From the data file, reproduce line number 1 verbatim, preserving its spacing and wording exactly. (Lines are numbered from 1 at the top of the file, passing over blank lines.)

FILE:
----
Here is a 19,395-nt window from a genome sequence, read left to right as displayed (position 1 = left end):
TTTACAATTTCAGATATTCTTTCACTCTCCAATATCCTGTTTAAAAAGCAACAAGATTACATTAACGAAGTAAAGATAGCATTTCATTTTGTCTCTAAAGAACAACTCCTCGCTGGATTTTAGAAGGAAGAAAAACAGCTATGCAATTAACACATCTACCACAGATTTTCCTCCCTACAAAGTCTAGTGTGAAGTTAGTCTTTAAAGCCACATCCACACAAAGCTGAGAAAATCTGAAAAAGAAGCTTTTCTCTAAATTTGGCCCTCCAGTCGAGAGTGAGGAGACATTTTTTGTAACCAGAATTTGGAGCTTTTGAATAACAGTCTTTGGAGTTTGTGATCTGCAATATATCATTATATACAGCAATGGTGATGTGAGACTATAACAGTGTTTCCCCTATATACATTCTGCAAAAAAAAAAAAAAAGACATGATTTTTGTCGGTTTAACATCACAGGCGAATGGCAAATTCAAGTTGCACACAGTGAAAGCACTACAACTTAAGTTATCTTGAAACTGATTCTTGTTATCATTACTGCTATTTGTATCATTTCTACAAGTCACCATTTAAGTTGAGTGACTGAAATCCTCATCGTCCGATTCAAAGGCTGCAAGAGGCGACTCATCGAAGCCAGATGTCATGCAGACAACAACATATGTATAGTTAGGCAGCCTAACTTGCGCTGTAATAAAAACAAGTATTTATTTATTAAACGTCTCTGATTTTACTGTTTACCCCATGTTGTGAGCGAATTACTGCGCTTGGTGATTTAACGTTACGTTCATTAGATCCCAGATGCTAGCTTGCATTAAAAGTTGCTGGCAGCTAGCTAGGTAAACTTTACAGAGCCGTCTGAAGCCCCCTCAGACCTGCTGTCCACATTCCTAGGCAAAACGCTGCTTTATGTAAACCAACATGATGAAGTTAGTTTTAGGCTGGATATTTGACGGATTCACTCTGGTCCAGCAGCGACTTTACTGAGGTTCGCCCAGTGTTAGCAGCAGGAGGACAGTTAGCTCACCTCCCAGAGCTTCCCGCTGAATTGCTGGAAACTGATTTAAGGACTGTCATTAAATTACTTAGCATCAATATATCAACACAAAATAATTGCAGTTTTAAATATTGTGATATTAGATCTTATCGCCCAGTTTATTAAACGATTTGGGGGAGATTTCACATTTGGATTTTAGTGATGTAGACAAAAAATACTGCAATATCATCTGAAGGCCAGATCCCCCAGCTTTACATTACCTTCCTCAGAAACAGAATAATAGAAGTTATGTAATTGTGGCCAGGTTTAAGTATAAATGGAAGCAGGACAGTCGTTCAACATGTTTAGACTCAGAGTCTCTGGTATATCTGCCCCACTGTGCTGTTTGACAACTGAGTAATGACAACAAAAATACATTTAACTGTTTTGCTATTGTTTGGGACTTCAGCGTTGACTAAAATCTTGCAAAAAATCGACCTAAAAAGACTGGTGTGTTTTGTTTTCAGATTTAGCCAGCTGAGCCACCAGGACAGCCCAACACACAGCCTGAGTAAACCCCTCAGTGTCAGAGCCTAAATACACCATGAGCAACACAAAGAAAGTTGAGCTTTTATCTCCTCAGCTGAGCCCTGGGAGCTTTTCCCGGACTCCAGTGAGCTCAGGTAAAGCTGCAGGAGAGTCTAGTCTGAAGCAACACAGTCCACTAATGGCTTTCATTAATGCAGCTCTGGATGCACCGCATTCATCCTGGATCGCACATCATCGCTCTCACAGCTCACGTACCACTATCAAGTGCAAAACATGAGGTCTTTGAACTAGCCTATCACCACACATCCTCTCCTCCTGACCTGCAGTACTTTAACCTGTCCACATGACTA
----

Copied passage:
Here is a 19,395-nt window from a genome sequence, read left to right as displayed (position 1 = left end):